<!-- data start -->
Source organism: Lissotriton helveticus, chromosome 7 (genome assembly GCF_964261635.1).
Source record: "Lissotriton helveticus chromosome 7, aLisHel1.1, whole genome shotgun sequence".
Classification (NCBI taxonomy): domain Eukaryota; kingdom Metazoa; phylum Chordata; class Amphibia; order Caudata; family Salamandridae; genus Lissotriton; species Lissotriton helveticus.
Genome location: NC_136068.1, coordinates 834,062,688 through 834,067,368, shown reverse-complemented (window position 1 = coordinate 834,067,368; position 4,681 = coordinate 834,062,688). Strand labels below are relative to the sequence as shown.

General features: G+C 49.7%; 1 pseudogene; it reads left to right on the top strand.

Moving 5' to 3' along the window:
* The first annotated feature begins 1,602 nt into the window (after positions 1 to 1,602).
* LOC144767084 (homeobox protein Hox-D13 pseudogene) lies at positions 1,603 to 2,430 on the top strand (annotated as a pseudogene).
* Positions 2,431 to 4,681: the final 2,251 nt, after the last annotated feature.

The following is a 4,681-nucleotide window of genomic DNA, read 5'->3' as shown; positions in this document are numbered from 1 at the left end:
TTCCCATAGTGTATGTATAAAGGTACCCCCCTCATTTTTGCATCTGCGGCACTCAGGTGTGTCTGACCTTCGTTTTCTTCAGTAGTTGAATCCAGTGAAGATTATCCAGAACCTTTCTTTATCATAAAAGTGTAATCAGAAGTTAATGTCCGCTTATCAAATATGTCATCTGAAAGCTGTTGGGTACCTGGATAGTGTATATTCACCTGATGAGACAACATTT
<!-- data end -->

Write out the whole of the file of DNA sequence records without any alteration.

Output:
Source organism: Lissotriton helveticus, chromosome 7 (genome assembly GCF_964261635.1).
Source record: "Lissotriton helveticus chromosome 7, aLisHel1.1, whole genome shotgun sequence".
Classification (NCBI taxonomy): domain Eukaryota; kingdom Metazoa; phylum Chordata; class Amphibia; order Caudata; family Salamandridae; genus Lissotriton; species Lissotriton helveticus.
Genome location: NC_136068.1, coordinates 834,062,688 through 834,067,368, shown reverse-complemented (window position 1 = coordinate 834,067,368; position 4,681 = coordinate 834,062,688). Strand labels below are relative to the sequence as shown.

General features: G+C 49.7%; 1 pseudogene; it reads left to right on the top strand.

Moving 5' to 3' along the window:
* The first annotated feature begins 1,602 nt into the window (after positions 1 to 1,602).
* LOC144767084 (homeobox protein Hox-D13 pseudogene) lies at positions 1,603 to 2,430 on the top strand (annotated as a pseudogene).
* Positions 2,431 to 4,681: the final 2,251 nt, after the last annotated feature.

The following is a 4,681-nucleotide window of genomic DNA, read 5'->3' as shown; positions in this document are numbered from 1 at the left end:
TTCCCATAGTGTATGTATAAAGGTACCCCCCTCATTTTTGCATCTGCGGCACTCAGGTGTGTCTGACCTTCGTTTTCTTCAGTAGTTGAATCCAGTGAAGATTATCCAGAACCTTTCTTTATCATAAAAGTGTAATCAGAAGTTAATGTCCGCTTATCAAATATGTCATCTGAAAGCTGTTGGGTACCTGGATAGTGTATATTCACCTGATGAGACAACATTT